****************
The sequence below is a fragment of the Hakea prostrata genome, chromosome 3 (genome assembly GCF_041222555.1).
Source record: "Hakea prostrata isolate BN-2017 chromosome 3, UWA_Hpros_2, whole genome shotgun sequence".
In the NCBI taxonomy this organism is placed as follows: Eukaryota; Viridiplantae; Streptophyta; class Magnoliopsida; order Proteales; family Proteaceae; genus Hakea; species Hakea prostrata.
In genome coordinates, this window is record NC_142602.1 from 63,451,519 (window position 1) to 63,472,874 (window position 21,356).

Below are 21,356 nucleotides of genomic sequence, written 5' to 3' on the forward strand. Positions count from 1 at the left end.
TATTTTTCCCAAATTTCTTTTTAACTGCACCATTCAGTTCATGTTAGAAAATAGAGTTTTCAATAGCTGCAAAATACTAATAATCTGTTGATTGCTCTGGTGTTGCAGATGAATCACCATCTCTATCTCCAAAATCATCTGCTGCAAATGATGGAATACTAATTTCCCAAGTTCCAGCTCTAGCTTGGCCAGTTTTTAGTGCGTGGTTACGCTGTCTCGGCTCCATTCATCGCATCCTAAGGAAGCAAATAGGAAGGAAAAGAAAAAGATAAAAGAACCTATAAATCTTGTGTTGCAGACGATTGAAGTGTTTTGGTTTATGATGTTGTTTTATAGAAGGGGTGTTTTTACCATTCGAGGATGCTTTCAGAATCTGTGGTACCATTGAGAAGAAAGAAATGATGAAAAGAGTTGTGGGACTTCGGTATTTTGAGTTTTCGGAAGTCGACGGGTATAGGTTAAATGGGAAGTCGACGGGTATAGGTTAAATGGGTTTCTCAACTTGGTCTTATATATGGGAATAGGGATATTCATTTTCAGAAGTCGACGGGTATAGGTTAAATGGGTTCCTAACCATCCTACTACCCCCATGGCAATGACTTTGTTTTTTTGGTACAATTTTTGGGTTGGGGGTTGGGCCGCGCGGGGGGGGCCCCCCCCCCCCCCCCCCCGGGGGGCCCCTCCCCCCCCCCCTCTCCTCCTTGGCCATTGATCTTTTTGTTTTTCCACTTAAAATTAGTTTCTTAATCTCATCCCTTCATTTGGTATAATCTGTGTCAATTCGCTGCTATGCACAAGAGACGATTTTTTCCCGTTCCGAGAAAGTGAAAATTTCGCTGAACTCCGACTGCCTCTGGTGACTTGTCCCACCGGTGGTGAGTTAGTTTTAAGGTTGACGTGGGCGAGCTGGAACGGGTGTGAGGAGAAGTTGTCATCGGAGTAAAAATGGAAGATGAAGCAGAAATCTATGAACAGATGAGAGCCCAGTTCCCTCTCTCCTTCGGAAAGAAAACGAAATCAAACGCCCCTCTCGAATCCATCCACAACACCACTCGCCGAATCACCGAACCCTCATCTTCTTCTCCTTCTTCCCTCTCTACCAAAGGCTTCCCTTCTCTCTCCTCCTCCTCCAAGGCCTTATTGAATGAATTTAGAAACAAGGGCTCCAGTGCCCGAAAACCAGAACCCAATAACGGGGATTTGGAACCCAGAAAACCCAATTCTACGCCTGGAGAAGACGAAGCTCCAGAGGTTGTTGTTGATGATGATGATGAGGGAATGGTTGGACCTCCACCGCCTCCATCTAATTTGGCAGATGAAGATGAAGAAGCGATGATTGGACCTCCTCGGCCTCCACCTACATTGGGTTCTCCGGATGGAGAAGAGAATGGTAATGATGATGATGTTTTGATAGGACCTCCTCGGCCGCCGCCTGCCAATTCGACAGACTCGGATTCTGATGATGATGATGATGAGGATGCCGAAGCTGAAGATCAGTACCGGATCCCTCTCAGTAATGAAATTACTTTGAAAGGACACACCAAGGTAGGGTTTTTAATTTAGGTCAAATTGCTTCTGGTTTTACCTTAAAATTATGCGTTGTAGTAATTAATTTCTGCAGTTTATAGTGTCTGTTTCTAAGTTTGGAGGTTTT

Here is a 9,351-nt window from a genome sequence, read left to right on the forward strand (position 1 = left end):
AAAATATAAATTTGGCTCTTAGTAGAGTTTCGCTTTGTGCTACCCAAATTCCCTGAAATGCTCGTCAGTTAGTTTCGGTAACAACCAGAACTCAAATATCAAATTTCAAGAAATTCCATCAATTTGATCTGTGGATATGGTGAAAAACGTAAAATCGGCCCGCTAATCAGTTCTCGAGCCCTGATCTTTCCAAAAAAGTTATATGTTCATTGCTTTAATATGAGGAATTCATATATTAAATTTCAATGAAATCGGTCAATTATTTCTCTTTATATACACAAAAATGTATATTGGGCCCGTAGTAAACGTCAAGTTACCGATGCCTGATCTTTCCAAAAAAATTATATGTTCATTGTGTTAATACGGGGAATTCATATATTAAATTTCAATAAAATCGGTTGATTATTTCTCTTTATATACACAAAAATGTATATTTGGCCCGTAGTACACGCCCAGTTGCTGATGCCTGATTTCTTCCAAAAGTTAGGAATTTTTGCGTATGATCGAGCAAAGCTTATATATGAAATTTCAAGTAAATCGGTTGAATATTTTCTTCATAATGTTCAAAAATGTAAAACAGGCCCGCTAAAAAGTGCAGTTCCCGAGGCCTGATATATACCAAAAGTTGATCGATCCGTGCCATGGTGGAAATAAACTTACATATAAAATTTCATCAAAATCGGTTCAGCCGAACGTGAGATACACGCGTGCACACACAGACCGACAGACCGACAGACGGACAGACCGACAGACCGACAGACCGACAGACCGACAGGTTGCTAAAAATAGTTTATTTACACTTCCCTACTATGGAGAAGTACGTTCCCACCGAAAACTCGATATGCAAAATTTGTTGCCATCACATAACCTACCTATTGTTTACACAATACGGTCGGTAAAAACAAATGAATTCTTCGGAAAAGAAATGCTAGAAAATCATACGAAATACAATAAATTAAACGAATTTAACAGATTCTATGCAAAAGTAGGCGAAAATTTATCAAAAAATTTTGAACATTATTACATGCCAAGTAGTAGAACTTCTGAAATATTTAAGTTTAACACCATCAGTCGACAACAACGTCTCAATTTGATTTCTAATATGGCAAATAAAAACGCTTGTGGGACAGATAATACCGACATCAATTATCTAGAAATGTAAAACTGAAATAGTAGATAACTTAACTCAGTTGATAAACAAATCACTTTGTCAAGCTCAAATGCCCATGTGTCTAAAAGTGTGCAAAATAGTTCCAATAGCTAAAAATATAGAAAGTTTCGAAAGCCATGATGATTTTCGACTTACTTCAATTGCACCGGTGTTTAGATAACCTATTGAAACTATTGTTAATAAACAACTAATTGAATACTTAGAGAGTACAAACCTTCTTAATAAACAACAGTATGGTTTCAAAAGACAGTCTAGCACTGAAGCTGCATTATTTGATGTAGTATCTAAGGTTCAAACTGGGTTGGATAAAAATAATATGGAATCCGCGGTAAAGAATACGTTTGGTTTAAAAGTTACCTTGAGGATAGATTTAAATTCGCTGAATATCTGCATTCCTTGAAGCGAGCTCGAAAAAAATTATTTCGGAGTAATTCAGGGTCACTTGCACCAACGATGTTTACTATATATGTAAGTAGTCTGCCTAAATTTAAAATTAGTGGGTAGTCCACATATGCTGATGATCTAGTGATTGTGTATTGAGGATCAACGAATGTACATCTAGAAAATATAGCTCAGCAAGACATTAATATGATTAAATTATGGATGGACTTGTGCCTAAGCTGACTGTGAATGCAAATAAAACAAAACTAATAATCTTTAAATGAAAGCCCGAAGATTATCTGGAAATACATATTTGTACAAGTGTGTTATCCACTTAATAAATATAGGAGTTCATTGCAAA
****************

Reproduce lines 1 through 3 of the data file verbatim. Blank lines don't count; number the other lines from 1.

The sequence below is a fragment of the Hakea prostrata genome, chromosome 3 (genome assembly GCF_041222555.1).
Source record: "Hakea prostrata isolate BN-2017 chromosome 3, UWA_Hpros_2, whole genome shotgun sequence".
In the NCBI taxonomy this organism is placed as follows: Eukaryota; Viridiplantae; Streptophyta; class Magnoliopsida; order Proteales; family Proteaceae; genus Hakea; species Hakea prostrata.